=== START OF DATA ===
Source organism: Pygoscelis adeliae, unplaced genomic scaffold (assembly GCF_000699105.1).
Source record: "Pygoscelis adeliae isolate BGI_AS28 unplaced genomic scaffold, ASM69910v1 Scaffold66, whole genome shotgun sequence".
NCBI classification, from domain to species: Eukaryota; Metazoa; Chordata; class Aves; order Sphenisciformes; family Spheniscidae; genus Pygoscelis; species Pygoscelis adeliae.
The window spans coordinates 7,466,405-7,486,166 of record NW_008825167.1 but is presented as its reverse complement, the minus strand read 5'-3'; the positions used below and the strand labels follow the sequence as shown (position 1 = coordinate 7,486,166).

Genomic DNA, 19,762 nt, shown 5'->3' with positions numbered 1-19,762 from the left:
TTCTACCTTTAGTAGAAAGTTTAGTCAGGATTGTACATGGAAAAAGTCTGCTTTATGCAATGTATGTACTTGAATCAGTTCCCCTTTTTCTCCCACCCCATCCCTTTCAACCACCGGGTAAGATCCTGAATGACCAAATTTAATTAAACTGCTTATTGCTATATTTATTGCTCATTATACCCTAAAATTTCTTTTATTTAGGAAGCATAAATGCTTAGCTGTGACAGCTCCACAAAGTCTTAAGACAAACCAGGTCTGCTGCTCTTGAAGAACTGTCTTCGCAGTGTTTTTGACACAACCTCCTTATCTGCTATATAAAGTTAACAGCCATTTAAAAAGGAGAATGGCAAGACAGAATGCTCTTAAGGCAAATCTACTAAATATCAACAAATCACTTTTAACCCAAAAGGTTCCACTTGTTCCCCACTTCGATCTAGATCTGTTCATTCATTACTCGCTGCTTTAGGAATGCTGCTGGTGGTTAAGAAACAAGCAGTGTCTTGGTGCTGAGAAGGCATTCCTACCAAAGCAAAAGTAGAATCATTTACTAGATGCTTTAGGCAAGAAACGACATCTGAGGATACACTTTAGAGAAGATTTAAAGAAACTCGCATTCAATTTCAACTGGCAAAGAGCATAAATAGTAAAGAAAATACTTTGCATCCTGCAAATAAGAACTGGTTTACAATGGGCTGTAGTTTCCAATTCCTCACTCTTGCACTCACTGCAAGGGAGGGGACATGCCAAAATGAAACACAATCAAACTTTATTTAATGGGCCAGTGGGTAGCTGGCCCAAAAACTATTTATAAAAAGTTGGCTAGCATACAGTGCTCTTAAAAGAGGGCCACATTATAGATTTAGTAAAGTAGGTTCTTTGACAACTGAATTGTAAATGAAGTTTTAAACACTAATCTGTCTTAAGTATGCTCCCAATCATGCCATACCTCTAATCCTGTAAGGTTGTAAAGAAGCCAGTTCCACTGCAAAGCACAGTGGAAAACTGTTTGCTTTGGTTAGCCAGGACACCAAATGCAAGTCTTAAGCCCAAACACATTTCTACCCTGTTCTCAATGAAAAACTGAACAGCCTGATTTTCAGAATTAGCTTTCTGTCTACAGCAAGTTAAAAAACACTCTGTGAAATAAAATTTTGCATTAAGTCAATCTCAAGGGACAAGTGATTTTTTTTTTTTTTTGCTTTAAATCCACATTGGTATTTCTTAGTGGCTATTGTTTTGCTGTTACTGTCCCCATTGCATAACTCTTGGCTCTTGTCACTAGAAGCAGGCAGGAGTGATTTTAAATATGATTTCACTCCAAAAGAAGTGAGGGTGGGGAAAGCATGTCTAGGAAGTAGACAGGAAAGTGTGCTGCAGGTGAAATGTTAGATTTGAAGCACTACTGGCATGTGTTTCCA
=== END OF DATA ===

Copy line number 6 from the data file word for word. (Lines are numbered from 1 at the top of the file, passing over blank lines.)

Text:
TTCTACCTTTAGTAGAAAGTTTAGTCAGGATTGTACATGGAAAAAGTCTGCTTTATGCAATGTATGTACTTGAATCAGTTCCCCTTTTTCTCCCACCCCATCCCTTTCAACCACCGGGTAAGATCCTGAATGACCAAATTTAATTAAACTGCTTATTGCTATATTTATTGCTCATTATACCCTAAAATTTCTTTTATTTAGGAAGCATAAATGCTTAGCTGTGACAGCTCCACAAAGTCTTAAGACAAACCAGGTCTGCTGCTCTTGAAGAACTGTCTTCGCAGTGTTTTTGACACAACCTCCTTATCTGCTATATAAAGTTAACAGCCATTTAAAAAGGAGAATGGCAAGACAGAATGCTCTTAAGGCAAATCTACTAAATATCAACAAATCACTTTTAACCCAAAAGGTTCCACTTGTTCCCCACTTCGATCTAGATCTGTTCATTCATTACTCGCTGCTTTAGGAATGCTGCTGGTGGTTAAGAAACAAGCAGTGTCTTGGTGCTGAGAAGGCATTCCTACCAAAGCAAAAGTAGAATCATTTACTAGATGCTTTAGGCAAGAAACGACATCTGAGGATACACTTTAGAGAAGATTTAAAGAAACTCGCATTCAATTTCAACTGGCAAAGAGCATAAATAGTAAAGAAAATACTTTGCATCCTGCAAATAAGAACTGGTTTACAATGGGCTGTAGTTTCCAATTCCTCACTCTTGCACTCACTGCAAGGGAGGGGACATGCCAAAATGAAACACAATCAAACTTTATTTAATGGGCCAGTGGGTAGCTGGCCCAAAAACTATTTATAAAAAGTTGGCTAGCATACAGTGCTCTTAAAAGAGGGCCACATTATAGATTTAGTAAAGTAGGTTCTTTGACAACTGAATTGTAAATGAAGTTTTAAACACTAATCTGTCTTAAGTATGCTCCCAATCATGCCATACCTCTAATCCTGTAAGGTTGTAAAGAAGCCAGTTCCACTGCAAAGCACAGTGGAAAACTGTTTGCTTTGGTTAGCCAGGACACCAAATGCAAGTCTTAAGCCCAAACACATTTCTACCCTGTTCTCAATGAAAAACTGAACAGCCTGATTTTCAGAATTAGCTTTCTGTCTACAGCAAGTTAAAAAACACTCTGTGAAATAAAATTTTGCATTAAGTCAATCTCAAGGGACAAGTGATTTTTTTTTTTTTTTGCTTTAAATCCACATTGGTATTTCTTAGTGGCTATTGTTTTGCTGTTACTGTCCCCATTGCATAACTCTTGGCTCTTGTCACTAGAAGCAGGCAGGAGTGATTTTAAATATGATTTCACTCCAAAAGAAGTGAGGGTGGGGAAAGCATGTCTAGGAAGTAGACAGGAAAGTGTGCTGCAGGTGAAATGTTAGATTTGAAGCACTACTGGCATGTGTTTCCA